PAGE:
depend upon tradition and county records for a history of their ancestors.
Fortunately, in most cases, records and traditions confirm each other, but dates
in many cases are lacking and are, perhaps, lost forever.
Tradition, which is well borne out by county records, says that the early Eller
family of North Carolina was founded by Jacob, Christian and Melchoir Eller, who
left their homes near Dusseldorf, Germany, between 1745 and 175o and emigrated
to the State of Pennsylvania, where a brother, George, and other Eller kin had
settled some years previously. Importation records help to bear out this
tradition. The published list o f foreigners in Pennsylvania who took the oath
of allegiance gives the names of George Eller and Christian Eller, both from
Rotterdam, the former landing in Philadelphia from the ship "St. Andrew,"
October 7, 1743, and the latter landing also in Philadelphia from the ship "Restauration,"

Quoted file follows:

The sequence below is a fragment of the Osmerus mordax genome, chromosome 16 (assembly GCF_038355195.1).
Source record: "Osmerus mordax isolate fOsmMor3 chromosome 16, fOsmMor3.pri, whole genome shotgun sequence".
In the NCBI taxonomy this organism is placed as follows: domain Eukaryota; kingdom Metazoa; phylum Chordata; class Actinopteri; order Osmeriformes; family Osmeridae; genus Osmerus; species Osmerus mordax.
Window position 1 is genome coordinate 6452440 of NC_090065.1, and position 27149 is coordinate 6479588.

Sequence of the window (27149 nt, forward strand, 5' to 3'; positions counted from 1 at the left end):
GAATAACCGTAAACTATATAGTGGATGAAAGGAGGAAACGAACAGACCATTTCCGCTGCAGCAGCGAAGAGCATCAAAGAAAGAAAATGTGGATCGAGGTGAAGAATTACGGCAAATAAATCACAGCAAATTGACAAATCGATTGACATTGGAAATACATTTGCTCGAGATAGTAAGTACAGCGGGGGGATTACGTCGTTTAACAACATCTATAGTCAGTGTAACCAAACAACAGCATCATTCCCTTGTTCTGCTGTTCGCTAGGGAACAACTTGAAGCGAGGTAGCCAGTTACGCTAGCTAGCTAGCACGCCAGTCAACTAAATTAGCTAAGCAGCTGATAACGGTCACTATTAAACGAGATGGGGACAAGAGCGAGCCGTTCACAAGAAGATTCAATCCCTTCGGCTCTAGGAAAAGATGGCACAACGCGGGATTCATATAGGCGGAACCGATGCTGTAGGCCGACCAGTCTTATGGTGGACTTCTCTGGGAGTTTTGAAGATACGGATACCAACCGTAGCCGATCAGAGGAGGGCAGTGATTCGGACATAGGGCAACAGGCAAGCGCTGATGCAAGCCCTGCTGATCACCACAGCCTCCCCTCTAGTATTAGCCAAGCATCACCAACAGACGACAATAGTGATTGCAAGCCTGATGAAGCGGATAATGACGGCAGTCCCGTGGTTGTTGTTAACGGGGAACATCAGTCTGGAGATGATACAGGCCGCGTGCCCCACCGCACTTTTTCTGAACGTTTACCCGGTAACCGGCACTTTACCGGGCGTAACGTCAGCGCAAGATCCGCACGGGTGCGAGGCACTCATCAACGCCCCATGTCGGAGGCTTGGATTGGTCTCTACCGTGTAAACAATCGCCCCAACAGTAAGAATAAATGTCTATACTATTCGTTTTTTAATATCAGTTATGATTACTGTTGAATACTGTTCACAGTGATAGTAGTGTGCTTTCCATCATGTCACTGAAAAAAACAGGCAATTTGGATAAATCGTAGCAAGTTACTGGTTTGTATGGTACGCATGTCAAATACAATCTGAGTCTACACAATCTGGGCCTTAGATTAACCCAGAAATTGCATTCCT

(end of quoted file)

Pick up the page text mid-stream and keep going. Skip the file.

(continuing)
October 9, 1747. No importation records are found of Jacob or Melchoir Eller,
but a record of Henry Eller, landing October 25, 1747, and Michael and Johan
George, landing in 1743, and 1740, respectively, are given. Other Ellers landed
Tradition also states that Jacob, Christian, Melchoir, George and Henry were
brothers; that the first three named, after living in Lancaster County,
Pennsylvania, for a few years, joined the great migration that was pouring down
the Shenandoah Valley into Western North Carolina and settled in Rowan County on